Thursday, June 1, 2023

The Power of Setting

When most readers pick up our novels, they’re anticipating an escape. They want to find a few moments away from their everyday lives to live in a world with their favorite (or soon to be) characters. While characters and plot are undoubtedly essential components, never overlook the vital role that setting plays. As authors. we must craft the setting of our stories to evoke emotions and enrich the plot. We need to create an experience for our readers that makes them look forward to our next book or continue reading our series, because we given them a book that’s the entire HEA experience.

Setting as a Character

Just as we carefully craft our characters with backstory, hopes, and dreams, the setting of a novel often assumes the role of a character, as well and should be treated with the same diligence. A well-developed setting possesses its own personality, history, and distinct characteristics that influence the story and its inhabitants. Let’s bring in the masters as examples: J.R.R. Tolkien's Middle-earth or Arthur Conan Doyle's fog-shrouded Victorian London. These settings aren’t just backdrops, but “story engines” that shape the events and drive the actions of the characters. By infusing the setting with depth and personality, we can draw our readers into our fantasy world, allowing them to feel as though they are truly part of the world within the pages.

Setting as a Source of Conflict

Setting can be a fertile source of conflict, intensifying the challenges faced by the characters. Whether it's a bleak and desolate post-apocalyptic wasteland, a medieval castle fraught with hidden dangers, or a small mountain town with it’s own everyday drama, the environment can present formidable obstacles that characters must overcome. Depending on the plot of your novel, the setting can also reflect societal, cultural, or political tensions, adding layers of complexity to the narrative. Imagine a tinder dry California town threatened by wildfire, or a 9.0 earthquake that shakes a major city that then needs to brace for the ensuing tsunami. By integrating conflict within the setting, we not only heighten the stakes but also invite a deeper connection between our reader and the story's events.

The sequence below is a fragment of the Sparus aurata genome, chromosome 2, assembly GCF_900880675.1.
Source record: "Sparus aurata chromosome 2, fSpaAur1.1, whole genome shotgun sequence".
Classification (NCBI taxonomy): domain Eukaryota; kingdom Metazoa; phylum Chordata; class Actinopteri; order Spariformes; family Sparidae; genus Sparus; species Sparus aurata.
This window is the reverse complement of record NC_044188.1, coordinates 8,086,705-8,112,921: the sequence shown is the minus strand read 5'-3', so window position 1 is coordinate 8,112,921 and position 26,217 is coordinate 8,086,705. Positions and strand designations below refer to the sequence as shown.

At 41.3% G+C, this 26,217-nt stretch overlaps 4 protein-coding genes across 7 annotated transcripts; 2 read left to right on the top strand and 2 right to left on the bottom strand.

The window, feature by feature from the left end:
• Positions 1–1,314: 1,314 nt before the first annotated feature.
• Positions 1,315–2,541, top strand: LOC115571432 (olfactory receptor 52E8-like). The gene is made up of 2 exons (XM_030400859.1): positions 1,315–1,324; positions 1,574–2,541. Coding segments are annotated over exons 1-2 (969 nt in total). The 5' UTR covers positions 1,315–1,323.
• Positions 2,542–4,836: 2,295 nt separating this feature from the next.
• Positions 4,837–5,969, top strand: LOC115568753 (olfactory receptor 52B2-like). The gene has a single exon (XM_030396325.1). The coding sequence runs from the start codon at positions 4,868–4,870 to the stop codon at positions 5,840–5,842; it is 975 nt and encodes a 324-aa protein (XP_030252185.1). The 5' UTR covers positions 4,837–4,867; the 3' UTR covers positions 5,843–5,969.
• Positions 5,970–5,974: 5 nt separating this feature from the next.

Setting as an Emotional Catalyst 

The power of setting lies in its ability to evoke emotions and immerse readers in a particular atmosphere. From the cozy charm of a small-town cafĂ© to the foreboding gloom of a haunted mansion, the ambiance created by the setting can elicit a wide range of emotions. Can we all say Agatha Christie, Stephen King, Ray Bradbury? A well-described setting can transport readers to another time, place, or state of mind, enabling them to experience joy, fear, nostalgia, or awe alongside the characters. By building on powerful sensory details of the setting, we can foster an emotional connection that our readers won’t soon forget.

Setting as a Reflection of Themes

A thoughtfully crafted setting can serve as a symbolic representation of the novel's themes and motifs. The physical environment can mirror the internal struggles or conflicts faced by the characters, offering a glimpse into how our character perceives themselves and their situation. Think about it — a decaying, dilapidated cityscape may symbolize societal decay or the loss of hope, while a lush, vibrant forest might represent growth, renewal, or freedom. By posturing the setting with the story's underlying themes, we can create a deeper layer of meaning, even if our protagonist is fighting for the future of her bakery or to wrangle back possession of his ranch.